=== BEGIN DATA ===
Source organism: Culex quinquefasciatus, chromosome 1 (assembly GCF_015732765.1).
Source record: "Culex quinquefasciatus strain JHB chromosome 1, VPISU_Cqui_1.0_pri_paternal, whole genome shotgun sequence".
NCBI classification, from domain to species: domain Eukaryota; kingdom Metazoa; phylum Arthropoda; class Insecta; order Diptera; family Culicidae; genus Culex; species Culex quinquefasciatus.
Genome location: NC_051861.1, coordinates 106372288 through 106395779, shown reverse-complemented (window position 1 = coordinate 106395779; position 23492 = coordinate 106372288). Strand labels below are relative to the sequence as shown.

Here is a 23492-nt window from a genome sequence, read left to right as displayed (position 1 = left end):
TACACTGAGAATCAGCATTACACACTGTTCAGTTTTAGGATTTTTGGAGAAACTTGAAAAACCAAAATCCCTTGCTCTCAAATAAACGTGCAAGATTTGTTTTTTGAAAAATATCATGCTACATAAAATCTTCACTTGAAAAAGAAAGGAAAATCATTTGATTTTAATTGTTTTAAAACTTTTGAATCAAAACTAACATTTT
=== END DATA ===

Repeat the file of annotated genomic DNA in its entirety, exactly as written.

Source organism: Culex quinquefasciatus, chromosome 1 (assembly GCF_015732765.1).
Source record: "Culex quinquefasciatus strain JHB chromosome 1, VPISU_Cqui_1.0_pri_paternal, whole genome shotgun sequence".
NCBI classification, from domain to species: domain Eukaryota; kingdom Metazoa; phylum Arthropoda; class Insecta; order Diptera; family Culicidae; genus Culex; species Culex quinquefasciatus.
Genome location: NC_051861.1, coordinates 106372288 through 106395779, shown reverse-complemented (window position 1 = coordinate 106395779; position 23492 = coordinate 106372288). Strand labels below are relative to the sequence as shown.

Here is a 23492-nt window from a genome sequence, read left to right as displayed (position 1 = left end):
TACACTGAGAATCAGCATTACACACTGTTCAGTTTTAGGATTTTTGGAGAAACTTGAAAAACCAAAATCCCTTGCTCTCAAATAAACGTGCAAGATTTGTTTTTTGAAAAATATCATGCTACATAAAATCTTCACTTGAAAAAGAAAGGAAAATCATTTGATTTTAATTGTTTTAAAACTTTTGAATCAAAACTAACATTTT